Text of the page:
Joint venture provides outdoor

Rebecca Czaplewski

Gathered in a circle examining a one-armed kayak paddle designed for people with disabilities, some University students got a chance to discuss wilderness trips and equipment made for those with disabilities Friday afternoon in the St. Paul Student Center.
This was the first time the Disabled Student Cultural Center, the Center for Outdoor Adventure and the Wilderness Inquiry came together on an issue. Wilderness Inquiry is a nonprofit organization that provides outdoor adventure trips for people of all abilities.
Amanda Perlman, interim chairwoman of DSCC, stressed the extreme mobility difficulties that some people with disabilities face in winter. She estimated that half of the University’s disabled population does not take classes during winter quarter. The snowy and icy conditions that can make getting around campus difficult also extends to the wilderness.
Forrest Hoover, a programming coordinator for Wilderness Inquiry insisted it is simple to make gear that is universally adaptable, and said the independence a person with disabilities gains when they master something without help is an important part of the wilderness trips.
He recalled a past trip that he believed symbolizes what the organization’s trips are all about: A man with a balance impairment helped push a woman in a wheelchair. Hoover said the symbiotic pairing was an important way to work around their disabilities in the outdoors.
“When an able-bodied person doesn’t need to help, that equals independence,” Hoover said.
Demonstrating how to use cross-country skis and snowshoes designed for people with disabilities, Hoover commented on the importance of the alliance between Wilderness Inquiry and the DSCC.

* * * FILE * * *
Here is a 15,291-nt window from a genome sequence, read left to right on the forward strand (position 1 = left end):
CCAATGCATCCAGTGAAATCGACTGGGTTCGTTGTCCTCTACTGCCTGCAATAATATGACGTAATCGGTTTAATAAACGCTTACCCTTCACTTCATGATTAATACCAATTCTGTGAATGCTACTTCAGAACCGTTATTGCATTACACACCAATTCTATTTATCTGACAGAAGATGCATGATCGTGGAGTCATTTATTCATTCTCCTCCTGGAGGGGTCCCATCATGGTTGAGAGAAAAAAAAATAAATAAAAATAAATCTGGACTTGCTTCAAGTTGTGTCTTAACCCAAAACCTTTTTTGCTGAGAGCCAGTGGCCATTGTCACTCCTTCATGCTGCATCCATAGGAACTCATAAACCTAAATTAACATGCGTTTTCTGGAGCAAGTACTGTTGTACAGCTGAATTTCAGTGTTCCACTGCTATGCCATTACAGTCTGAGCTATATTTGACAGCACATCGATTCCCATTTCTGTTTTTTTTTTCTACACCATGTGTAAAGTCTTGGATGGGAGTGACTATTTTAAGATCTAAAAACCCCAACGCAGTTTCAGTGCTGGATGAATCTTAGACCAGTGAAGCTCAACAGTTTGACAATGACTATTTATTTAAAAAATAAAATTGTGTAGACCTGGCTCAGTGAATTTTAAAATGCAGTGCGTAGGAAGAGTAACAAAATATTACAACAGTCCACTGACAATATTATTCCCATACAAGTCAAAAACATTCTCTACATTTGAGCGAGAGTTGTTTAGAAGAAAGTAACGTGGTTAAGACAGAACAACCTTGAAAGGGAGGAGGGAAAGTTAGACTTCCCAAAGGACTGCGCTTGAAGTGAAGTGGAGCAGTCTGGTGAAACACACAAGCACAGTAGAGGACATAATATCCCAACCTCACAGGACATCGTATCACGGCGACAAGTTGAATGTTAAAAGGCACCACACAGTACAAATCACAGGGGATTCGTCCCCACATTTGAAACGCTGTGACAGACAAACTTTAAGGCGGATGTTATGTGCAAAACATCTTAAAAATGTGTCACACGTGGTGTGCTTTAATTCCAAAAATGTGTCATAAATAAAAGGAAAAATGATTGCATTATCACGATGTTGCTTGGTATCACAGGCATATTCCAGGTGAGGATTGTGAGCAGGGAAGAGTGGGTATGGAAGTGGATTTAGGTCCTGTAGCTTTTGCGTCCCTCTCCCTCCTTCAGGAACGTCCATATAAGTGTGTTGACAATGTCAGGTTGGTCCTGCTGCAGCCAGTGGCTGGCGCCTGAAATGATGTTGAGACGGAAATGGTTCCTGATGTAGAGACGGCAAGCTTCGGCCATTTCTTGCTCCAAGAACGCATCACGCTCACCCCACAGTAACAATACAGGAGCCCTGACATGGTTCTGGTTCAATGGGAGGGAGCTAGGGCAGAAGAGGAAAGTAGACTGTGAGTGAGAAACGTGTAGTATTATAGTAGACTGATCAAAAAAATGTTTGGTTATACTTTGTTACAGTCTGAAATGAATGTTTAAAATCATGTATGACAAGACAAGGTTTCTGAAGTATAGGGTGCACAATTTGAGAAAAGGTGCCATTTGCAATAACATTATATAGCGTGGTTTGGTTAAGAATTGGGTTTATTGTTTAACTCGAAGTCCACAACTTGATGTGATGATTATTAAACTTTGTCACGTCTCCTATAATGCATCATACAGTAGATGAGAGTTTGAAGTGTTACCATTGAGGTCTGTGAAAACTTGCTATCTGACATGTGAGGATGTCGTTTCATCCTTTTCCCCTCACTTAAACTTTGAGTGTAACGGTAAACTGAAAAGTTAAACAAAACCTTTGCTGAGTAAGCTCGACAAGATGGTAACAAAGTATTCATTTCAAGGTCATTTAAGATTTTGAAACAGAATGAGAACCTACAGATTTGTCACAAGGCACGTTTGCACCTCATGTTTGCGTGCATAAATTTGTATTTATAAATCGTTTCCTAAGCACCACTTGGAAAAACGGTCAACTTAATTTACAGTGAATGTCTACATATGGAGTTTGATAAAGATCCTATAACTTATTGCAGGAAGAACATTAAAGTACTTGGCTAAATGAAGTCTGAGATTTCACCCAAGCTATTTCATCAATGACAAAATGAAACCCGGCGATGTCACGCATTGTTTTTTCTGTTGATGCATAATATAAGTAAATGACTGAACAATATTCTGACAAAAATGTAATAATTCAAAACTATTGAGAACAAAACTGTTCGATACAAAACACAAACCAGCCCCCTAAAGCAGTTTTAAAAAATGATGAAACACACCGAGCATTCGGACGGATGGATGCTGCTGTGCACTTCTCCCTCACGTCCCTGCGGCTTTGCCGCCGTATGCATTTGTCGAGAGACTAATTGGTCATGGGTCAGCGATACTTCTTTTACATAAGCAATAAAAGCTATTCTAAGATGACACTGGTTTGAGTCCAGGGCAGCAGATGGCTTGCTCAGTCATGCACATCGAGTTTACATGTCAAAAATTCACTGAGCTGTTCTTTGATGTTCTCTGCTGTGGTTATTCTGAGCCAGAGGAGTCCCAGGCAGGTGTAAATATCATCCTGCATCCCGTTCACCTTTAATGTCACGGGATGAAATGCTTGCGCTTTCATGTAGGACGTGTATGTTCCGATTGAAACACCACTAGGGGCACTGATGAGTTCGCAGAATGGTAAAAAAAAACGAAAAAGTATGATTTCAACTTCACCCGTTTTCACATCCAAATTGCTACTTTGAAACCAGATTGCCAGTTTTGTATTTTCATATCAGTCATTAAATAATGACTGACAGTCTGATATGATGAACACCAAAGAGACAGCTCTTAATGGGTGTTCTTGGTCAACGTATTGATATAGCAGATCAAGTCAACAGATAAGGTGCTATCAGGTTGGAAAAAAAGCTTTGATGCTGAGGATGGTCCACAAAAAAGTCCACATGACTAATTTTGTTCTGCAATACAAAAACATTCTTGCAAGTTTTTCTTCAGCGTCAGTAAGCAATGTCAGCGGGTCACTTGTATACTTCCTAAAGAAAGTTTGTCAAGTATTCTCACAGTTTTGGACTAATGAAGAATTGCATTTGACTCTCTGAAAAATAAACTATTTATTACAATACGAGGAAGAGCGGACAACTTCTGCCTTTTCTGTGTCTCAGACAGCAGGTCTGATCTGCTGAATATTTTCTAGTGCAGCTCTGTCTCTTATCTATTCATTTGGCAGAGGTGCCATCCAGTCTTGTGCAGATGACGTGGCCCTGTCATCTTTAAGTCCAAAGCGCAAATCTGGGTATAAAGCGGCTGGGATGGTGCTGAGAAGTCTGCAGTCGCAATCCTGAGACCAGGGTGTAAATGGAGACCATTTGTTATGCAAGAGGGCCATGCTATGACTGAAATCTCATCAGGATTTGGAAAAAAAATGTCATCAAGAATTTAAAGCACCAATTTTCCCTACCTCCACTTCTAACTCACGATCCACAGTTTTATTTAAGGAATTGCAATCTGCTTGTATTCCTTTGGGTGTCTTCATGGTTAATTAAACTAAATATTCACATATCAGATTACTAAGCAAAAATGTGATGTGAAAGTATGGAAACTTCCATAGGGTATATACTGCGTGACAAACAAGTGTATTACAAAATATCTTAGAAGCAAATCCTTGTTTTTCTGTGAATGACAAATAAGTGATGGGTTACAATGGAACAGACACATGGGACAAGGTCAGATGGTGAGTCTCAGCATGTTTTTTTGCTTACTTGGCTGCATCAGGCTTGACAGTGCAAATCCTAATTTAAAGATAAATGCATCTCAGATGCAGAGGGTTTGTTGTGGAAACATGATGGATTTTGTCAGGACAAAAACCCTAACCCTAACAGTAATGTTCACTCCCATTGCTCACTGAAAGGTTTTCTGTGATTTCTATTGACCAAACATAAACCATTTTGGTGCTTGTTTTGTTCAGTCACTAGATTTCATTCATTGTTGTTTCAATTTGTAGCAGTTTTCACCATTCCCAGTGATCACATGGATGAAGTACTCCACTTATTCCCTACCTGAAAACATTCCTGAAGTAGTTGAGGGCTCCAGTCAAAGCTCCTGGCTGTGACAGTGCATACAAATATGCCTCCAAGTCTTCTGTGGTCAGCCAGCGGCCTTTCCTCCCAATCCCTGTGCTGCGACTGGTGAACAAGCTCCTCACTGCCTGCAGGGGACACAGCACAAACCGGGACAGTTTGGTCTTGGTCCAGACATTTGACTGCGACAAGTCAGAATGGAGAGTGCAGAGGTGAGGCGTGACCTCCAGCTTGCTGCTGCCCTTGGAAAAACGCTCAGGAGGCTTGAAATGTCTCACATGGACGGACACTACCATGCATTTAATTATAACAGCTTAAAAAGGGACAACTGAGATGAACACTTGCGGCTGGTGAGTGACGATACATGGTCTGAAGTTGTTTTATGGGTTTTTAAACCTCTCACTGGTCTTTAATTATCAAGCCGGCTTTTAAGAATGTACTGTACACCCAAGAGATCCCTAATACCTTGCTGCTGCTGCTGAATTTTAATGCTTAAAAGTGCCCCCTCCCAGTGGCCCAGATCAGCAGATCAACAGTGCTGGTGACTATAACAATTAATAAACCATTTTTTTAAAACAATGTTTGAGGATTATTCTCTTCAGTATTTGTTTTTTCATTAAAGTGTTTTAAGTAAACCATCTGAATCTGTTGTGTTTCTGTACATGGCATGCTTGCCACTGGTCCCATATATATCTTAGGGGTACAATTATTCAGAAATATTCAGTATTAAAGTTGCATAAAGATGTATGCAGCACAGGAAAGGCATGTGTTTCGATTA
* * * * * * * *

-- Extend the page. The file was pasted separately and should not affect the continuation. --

“The idea of breaking down barriers in trips for the disabled or abled — we offer experience for anyone to participate,” Hoover said. “The University is a hotbed of activity for that.”
Perlman said that while the primary goal of the event was to explore and promote wilderness trips that are accessible to all people, they also wanted to focus on having fun through the cultural center.
“People want to hear how to have fun and the opportunities available,” Perlman said.
After watching a short video and discussing past camping trips through Wilderness Inquiry, the group gathered together to demonstrate adaptive gear specifically designed for people with disabilities. Hoover presented the pair of snowshoes with special bindings and a wider base for people with mobility disabilities.
“They have the freedom to go anywhere, and that’s really liberating,” Hoover said.
Many students who attended the event were happy with the recent trend of extending accessibility to all places, including the wilderness.